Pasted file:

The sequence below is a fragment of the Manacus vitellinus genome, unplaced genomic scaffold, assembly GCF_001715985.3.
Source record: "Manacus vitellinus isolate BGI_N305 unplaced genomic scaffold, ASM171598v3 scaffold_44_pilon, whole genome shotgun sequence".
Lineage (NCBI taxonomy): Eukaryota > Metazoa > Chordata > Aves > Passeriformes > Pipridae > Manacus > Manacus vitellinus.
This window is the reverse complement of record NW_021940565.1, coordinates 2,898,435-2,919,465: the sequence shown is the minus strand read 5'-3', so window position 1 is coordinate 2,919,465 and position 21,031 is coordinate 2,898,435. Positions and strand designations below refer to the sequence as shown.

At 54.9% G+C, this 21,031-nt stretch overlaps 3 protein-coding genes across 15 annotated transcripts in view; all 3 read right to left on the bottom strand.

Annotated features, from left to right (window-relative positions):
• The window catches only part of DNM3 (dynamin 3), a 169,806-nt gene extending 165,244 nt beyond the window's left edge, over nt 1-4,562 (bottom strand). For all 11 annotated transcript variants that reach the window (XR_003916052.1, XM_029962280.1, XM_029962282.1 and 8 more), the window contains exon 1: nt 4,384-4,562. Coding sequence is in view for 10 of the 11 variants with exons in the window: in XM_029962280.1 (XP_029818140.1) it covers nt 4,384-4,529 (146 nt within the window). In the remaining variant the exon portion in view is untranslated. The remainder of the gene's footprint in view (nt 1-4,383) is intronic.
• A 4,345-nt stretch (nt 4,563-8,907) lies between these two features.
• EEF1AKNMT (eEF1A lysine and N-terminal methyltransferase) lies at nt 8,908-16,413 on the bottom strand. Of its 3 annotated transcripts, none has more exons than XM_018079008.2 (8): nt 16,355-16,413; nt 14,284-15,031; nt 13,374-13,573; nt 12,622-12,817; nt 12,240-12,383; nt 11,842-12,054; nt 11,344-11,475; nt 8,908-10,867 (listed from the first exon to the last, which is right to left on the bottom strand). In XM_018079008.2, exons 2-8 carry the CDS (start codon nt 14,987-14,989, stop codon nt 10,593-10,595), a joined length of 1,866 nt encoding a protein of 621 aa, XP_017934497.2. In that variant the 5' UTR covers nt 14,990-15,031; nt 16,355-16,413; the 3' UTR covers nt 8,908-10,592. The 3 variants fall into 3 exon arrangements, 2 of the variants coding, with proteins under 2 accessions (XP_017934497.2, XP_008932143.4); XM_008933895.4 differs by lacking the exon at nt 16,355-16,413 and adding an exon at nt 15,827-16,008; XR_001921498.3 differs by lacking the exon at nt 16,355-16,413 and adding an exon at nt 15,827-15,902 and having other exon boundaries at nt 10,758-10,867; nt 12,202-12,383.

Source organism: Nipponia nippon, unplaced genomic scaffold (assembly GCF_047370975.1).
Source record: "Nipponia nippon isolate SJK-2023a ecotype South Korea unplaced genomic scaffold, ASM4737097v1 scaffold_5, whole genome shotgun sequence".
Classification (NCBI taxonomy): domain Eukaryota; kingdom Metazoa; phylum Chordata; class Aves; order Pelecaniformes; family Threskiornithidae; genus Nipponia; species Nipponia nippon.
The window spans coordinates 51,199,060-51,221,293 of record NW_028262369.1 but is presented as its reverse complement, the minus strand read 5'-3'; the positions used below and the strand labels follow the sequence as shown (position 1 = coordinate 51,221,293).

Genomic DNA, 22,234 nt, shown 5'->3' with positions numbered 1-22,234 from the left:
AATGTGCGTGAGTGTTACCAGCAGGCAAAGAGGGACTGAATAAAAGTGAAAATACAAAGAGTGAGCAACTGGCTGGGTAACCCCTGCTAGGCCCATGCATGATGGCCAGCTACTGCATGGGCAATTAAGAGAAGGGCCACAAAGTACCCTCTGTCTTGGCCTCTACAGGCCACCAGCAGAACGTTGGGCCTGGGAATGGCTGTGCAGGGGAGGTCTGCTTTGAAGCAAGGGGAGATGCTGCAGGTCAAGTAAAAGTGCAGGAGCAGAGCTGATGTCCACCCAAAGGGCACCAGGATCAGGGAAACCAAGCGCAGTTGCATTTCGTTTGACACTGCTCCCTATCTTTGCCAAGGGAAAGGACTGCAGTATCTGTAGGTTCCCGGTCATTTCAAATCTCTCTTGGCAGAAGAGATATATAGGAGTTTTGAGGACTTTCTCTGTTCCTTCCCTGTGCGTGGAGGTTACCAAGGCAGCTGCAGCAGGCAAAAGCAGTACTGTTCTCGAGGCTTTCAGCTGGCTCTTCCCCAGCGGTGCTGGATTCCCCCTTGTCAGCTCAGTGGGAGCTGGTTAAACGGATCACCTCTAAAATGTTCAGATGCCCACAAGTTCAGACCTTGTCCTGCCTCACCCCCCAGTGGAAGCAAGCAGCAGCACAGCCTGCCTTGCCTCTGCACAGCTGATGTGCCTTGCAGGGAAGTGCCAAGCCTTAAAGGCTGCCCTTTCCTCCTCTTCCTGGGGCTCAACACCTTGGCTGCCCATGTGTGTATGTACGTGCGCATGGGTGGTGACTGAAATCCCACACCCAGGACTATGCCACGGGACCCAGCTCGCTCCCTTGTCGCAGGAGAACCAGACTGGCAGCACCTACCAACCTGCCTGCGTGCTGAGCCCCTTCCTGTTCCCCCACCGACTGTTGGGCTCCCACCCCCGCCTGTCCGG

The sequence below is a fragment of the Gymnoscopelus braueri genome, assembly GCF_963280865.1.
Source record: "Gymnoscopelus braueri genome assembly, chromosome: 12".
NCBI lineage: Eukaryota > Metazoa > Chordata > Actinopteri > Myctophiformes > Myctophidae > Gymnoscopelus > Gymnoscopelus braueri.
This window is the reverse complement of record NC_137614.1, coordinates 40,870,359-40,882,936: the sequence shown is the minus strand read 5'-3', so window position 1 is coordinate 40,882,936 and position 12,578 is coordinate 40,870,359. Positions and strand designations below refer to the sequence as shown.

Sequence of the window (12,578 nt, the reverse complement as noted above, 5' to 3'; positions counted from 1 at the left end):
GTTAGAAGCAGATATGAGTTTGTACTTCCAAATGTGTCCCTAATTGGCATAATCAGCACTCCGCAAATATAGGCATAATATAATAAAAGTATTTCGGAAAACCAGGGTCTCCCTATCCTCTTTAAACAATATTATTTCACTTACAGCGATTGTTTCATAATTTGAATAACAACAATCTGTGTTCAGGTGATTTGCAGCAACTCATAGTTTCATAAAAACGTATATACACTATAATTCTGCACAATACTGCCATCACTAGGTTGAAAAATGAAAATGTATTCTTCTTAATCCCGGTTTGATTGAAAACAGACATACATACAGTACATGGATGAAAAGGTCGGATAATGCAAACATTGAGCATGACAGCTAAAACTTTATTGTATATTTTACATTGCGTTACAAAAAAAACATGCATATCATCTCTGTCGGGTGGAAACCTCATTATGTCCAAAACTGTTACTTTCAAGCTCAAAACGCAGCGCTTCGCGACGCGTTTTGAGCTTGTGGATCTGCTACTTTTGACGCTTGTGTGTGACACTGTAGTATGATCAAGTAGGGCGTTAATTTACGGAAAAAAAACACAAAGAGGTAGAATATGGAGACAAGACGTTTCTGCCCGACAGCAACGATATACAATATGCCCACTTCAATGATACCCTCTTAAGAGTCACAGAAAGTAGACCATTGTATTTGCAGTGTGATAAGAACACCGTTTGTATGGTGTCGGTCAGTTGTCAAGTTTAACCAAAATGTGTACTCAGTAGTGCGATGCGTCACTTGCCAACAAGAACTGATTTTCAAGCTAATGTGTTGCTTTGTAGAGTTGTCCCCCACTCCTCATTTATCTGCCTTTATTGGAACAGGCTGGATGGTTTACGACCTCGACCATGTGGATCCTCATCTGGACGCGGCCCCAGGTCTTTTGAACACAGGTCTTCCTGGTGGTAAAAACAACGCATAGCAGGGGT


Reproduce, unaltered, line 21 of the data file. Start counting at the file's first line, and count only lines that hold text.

GTTAGAAGCAGATATGAGTTTGTACTTCCAAATGTGTCCCTAATTGGCATAATCAGCACTCCGCAAATATAGGCATAATATAATAAAAGTATTTCGGAAAACCAGGGTCTCCCTATCCTCTTTAAACAATATTATTTCACTTACAGCGATTGTTTCATAATTTGAATAACAACAATCTGTGTTCAGGTGATTTGCAGCAACTCATAGTTTCATAAAAACGTATATACACTATAATTCTGCACAATACTGCCATCACTAGGTTGAAAAATGAAAATGTATTCTTCTTAATCCCGGTTTGATTGAAAACAGACATACATACAGTACATGGATGAAAAGGTCGGATAATGCAAACATTGAGCATGACAGCTAAAACTTTATTGTATATTTTACATTGCGTTACAAAAAAAACATGCATATCATCTCTGTCGGGTGGAAACCTCATTATGTCCAAAACTGTTACTTTCAAGCTCAAAACGCAGCGCTTCGCGACGCGTTTTGAGCTTGTGGATCTGCTACTTTTGACGCTTGTGTGTGACACTGTAGTATGATCAAGTAGGGCGTTAATTTACGGAAAAAAAACACAAAGAGGTAGAATATGGAGACAAGACGTTTCTGCCCGACAGCAACGATATACAATATGCCCACTTCAATGATACCCTCTTAAGAGTCACAGAAAGTAGACCATTGTATTTGCAGTGTGATAAGAACACCGTTTGTATGGTGTCGGTCAGTTGTCAAGTTTAACCAAAATGTGTACTCAGTAGTGCGATGCGTCACTTGCCAACAAGAACTGATTTTCAAGCTAATGTGTTGCTTTGTAGAGTTGTCCCCCACTCCTCATTTATCTGCCTTTATTGGAACAGGCTGGATGGTTTACGACCTCGACCATGTGGATCCTCATCTGGACGCGGCCCCAGGTCTTTTGAACACAGGTCTTCCTGGTGGTAAAAACAACGCATAGCAGGGGT